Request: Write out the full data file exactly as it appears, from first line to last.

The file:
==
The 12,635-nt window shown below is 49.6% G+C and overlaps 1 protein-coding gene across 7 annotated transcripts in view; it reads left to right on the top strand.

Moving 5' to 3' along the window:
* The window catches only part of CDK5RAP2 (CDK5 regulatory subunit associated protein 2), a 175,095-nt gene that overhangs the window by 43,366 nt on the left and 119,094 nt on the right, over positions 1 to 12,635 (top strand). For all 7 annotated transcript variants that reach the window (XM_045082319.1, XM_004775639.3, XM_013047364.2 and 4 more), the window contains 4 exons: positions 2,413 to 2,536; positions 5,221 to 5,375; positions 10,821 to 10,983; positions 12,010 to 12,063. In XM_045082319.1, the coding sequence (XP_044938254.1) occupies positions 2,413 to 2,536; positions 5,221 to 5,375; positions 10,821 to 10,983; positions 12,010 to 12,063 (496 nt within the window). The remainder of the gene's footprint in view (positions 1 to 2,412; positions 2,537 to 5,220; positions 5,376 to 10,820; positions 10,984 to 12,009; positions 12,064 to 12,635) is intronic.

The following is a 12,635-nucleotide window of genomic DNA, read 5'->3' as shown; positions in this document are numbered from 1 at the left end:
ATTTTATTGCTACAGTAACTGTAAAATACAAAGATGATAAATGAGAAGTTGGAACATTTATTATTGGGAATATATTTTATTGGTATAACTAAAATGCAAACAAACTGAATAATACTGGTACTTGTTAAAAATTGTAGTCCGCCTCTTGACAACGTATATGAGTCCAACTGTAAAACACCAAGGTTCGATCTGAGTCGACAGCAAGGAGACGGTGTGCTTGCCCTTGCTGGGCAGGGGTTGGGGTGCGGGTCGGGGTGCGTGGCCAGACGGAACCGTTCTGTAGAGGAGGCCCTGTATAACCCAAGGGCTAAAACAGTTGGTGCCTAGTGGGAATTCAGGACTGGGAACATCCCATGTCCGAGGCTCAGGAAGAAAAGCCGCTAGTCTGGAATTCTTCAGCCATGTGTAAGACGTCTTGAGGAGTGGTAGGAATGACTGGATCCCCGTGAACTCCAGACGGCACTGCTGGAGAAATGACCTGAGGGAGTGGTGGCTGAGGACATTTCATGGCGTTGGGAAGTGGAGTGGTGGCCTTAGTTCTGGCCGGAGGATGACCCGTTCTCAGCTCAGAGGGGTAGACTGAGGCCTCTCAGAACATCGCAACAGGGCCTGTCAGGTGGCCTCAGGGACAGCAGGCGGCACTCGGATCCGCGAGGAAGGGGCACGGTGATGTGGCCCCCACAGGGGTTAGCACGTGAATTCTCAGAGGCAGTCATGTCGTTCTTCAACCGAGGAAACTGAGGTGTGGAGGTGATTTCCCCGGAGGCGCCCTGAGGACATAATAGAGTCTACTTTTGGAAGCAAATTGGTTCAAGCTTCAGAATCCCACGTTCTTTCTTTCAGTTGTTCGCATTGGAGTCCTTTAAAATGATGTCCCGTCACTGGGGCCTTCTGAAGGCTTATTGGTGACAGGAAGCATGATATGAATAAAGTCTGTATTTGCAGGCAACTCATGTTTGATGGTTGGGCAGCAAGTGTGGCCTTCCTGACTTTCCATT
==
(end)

The 12,635-nt window shown below is 49.6% G+C and overlaps 1 protein-coding gene across 7 annotated transcripts in view; it reads left to right on the top strand.

Moving 5' to 3' along the window:
* The window catches only part of CDK5RAP2 (CDK5 regulatory subunit associated protein 2), a 175,095-nt gene that overhangs the window by 43,366 nt on the left and 119,094 nt on the right, over positions 1 to 12,635 (top strand). For all 7 annotated transcript variants that reach the window (XM_045082319.1, XM_004775639.3, XM_013047364.2 and 4 more), the window contains 4 exons: positions 2,413 to 2,536; positions 5,221 to 5,375; positions 10,821 to 10,983; positions 12,010 to 12,063. In XM_045082319.1, the coding sequence (XP_044938254.1) occupies positions 2,413 to 2,536; positions 5,221 to 5,375; positions 10,821 to 10,983; positions 12,010 to 12,063 (496 nt within the window). The remainder of the gene's footprint in view (positions 1 to 2,412; positions 2,537 to 5,220; positions 5,376 to 10,820; positions 10,984 to 12,009; positions 12,064 to 12,635) is intronic.

The following is a 12,635-nucleotide window of genomic DNA, read 5'->3' as shown; positions in this document are numbered from 1 at the left end:
ATTTTATTGCTACAGTAACTGTAAAATACAAAGATGATAAATGAGAAGTTGGAACATTTATTATTGGGAATATATTTTATTGGTATAACTAAAATGCAAACAAACTGAATAATACTGGTACTTGTTAAAAATTGTAGTCCGCCTCTTGACAACGTATATGAGTCCAACTGTAAAACACCAAGGTTCGATCTGAGTCGACAGCAAGGAGACGGTGTGCTTGCCCTTGCTGGGCAGGGGTTGGGGTGCGGGTCGGGGTGCGTGGCCAGACGGAACCGTTCTGTAGAGGAGGCCCTGTATAACCCAAGGGCTAAAACAGTTGGTGCCTAGTGGGAATTCAGGACTGGGAACATCCCATGTCCGAGGCTCAGGAAGAAAAGCCGCTAGTCTGGAATTCTTCAGCCATGTGTAAGACGTCTTGAGGAGTGGTAGGAATGACTGGATCCCCGTGAACTCCAGACGGCACTGCTGGAGAAATGACCTGAGGGAGTGGTGGCTGAGGACATTTCATGGCGTTGGGAAGTGGAGTGGTGGCCTTAGTTCTGGCCGGAGGATGACCCGTTCTCAGCTCAGAGGGGTAGACTGAGGCCTCTCAGAACATCGCAACAGGGCCTGTCAGGTGGCCTCAGGGACAGCAGGCGGCACTCGGATCCGCGAGGAAGGGGCACGGTGATGTGGCCCCCACAGGGGTTAGCACGTGAATTCTCAGAGGCAGTCATGTCGTTCTTCAACCGAGGAAACTGAGGTGTGGAGGTGATTTCCCCGGAGGCGCCCTGAGGACATAATAGAGTCTACTTTTGGAAGCAAATTGGTTCAAGCTTCAGAATCCCACGTTCTTTCTTTCAGTTGTTCGCATTGGAGTCCTTTAAAATGATGTCCCGTCACTGGGGCCTTCTGAAGGCTTATTGGTGACAGGAAGCATGATATGAATAAAGTCTGTATTTGCAGGCAACTCATGTTTGATGGTTGGGCAGCAAGTGTGGCCTTCCTGACTTTCCATT